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Beneficial effects of biventricular pacing in chronically right ventricular paced patients with mild cardiomyopathy

Irene E. van Geldorp, Kevin Vernooy, Tammo Delhaas, Martin H. Prins, Harry J. Crijns, Frits W. Prinzen, Barbara Dijkman
DOI: http://dx.doi.org/10.1093/europace/eup378 223-229 First published online: 4 December 2009


Aims To investigate whether cardiac resynchronization therapy (CRT) by means of biventricular (BiV) pacing can improve left ventricular (LV) function, remodelling and clinical status in chronically right ventricular (RV) paced patients with mild cardiomyopathy.

Methods and results Thirty-six chronically (10 ± 7 years) RV paced patients with left ventricular ejection fraction (LVEF) < 40% or LVEDD > 55 mm, without an established indication for CRT, were subjected to 6 months RV and BiV pacing in a patient-blinded, randomized crossover design. Treatment-effects of BiV pacing were evaluated for LV function, LV remodelling and clinical status. As compared with RV pacing, BiV pacing significantly improved LV function (LVEF 46 ± 12 vs. 39 ± 12% and LVFS 24 ± 7 vs. 21 ± 7%) and reduced LV end-diastolic and end-systolic diameters and volumes (LVEDD 56 ± 8 vs. 59 ± 8 mm, LVESD 43 ± 8 vs. 47 ± 9 mm, LVEDV 132 ± 65 vs.144 ± 62 mL and LVESV 77 ± 56 vs. 92 ± 55 mL, respectively). In 19 patients (53%) response to BiV pacing was clinically relevant, defined as LVESV reduction >15%. BiV pacing also significantly improved NYHA classification.

Conclusion BiV pacing following chronic RV pacing may improve LV function and reverse LV remodelling in patients with relatively mild LV dysfunction or remodelling. Hence, upgrade to BiV pacing might be considered in chronically RV paced patients with mild cardiomyopathy.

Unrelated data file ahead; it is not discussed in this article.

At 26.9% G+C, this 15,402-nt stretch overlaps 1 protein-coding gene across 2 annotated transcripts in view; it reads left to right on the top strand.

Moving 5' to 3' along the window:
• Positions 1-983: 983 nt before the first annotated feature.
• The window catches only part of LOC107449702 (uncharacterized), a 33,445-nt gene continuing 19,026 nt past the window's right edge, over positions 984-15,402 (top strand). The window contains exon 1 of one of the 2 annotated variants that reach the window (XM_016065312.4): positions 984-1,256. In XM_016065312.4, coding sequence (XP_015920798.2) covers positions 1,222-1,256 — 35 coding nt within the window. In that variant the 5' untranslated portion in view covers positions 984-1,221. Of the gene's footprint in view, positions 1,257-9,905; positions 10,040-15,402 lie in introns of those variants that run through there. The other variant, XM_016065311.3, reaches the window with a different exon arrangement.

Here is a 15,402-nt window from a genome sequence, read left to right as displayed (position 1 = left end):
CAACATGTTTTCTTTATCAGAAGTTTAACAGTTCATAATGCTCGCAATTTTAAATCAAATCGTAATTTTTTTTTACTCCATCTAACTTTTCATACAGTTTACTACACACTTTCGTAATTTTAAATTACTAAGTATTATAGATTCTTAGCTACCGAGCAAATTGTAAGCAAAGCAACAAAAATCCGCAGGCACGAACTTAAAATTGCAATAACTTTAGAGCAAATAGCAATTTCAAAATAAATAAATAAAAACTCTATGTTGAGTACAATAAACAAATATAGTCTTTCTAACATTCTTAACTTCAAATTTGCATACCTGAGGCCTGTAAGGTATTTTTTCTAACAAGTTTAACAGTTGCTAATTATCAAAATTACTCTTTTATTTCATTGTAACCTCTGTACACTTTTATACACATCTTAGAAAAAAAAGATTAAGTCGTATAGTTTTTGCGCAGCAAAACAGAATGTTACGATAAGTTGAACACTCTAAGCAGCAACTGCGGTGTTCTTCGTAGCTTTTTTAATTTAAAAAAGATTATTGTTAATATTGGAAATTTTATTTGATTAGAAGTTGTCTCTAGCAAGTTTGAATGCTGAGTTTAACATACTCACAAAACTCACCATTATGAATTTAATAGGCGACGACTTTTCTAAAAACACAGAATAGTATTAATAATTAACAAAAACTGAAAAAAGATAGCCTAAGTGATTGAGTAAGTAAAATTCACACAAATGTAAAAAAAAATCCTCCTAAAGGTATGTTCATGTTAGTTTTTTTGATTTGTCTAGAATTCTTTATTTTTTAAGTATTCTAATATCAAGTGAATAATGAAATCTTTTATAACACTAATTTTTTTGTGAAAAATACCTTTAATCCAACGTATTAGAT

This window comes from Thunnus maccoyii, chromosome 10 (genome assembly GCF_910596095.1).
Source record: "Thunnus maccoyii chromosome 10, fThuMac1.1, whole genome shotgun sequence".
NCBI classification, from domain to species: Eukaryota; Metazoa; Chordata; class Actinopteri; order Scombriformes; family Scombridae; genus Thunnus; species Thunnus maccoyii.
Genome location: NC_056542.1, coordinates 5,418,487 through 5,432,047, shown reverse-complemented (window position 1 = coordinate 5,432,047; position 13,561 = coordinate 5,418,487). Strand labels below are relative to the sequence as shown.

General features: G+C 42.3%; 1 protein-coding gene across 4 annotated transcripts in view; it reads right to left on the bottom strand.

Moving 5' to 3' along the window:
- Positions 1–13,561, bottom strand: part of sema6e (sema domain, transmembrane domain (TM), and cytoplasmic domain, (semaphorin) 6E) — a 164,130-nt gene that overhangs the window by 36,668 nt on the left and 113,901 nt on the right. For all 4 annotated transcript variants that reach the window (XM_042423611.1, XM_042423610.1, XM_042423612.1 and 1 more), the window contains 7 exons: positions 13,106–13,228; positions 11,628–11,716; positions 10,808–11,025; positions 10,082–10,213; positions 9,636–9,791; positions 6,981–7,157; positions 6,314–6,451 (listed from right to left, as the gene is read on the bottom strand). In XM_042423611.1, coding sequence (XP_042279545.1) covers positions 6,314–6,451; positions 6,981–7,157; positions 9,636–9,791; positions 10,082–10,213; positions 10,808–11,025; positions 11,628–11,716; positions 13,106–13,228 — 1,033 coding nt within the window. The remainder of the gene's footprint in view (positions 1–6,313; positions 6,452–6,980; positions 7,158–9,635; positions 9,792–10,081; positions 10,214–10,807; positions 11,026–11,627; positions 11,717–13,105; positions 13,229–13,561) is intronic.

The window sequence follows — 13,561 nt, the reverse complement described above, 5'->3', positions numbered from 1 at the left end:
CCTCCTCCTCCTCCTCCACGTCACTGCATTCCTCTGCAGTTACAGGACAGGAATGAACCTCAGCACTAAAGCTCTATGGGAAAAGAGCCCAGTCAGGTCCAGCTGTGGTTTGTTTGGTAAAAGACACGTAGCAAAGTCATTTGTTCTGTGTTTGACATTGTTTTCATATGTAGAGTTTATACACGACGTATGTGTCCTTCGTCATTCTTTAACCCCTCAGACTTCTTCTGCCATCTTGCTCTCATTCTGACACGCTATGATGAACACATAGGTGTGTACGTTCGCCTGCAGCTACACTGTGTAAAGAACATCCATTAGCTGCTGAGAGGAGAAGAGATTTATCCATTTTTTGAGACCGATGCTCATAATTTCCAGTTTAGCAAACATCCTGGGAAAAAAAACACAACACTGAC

• Pacing
  • Biventricular
  • LV function
  • LV remodelling
  • Heart failure


In right ventricular (RV) pacing, the sequence of electrical activation resembles the activation pattern as in left bundle branch block (LBBB).1 This asynchronous electrical pattern is accompanied by abnormal dyssynchronous mechanical interactions within the left ventricle (LV).2,3 Evidence is increasing that LBBB as well as RV pacing, are associated with impairment of LV function, structural remodelling of the LV, and an increased risk for heart failure.49 Cardiac resynchronization therapy (CRT) by means of biventricular (BiV) pacing, aims to reverse the deleterious effects that may originate from LV dyssynchrony. In the majority of patients with severe LV dysfunction and severe clinical heart failure associated with either LBBB,1015 or RV pacing induced dyssynchrony,16,17 BiV pacing improves clinical presentation, reduces mortality, reverses LV remodelling and improves LV function. Therefore, BiV pacing is nowadays strongly recommended in patients with ventricular dyssynchrony (QRS > 120 ms), severe LV dysfunction [LV ejection fraction (LVEF) <35%] and moderate to severe clinical heart failure (NYHA classification III–IV).18 The purpose of the present study was to investigate whether BiV pacing can improve LV function and can reverse LV remodelling in chronically RV paced patients with mild cardiomyopathy. The second aim was to investigate whether BiV pacing could improve, or at least maintain, clinical performance in those patients without severe heart failure.


Study population and inclusion criteria

From a database with ±1000 pacemaker patients in the Maastricht University Medical Centre, all patients with permanent pacemaker stimulation were screened for inclusion. Criteria for inclusion in the study were permanent RV pacing (>95% paced beats) accompanied with echocardiographic signs of LV remodelling [defined as LV end-diastolic diameter (LVEDD) >55 mm] or LV dysfunction (defined as LVEF <40%). At least one of these echocardiographic signs had to be present despite stable pharmacological treatment and pacemaker programming aimed at maximal ventricular filling and minimal ventricular pacing. Inclusion was regardless of clinical symptoms of heart failure. Nevertheless, patients with severe LV dysfunction in combination with moderate to severe heart failure symptoms (i.e. LVEF <35% and NYHA III–IV, respectively) were excluded from the current study, as they had an established indication for CRT.18 Other criteria for exclusion were myocardial infarction or cardiac surgery within the previous 6 months, or non-cardiac conditions that could limit exercise capacity and life expectancy (within the duration of the study).

Study protocol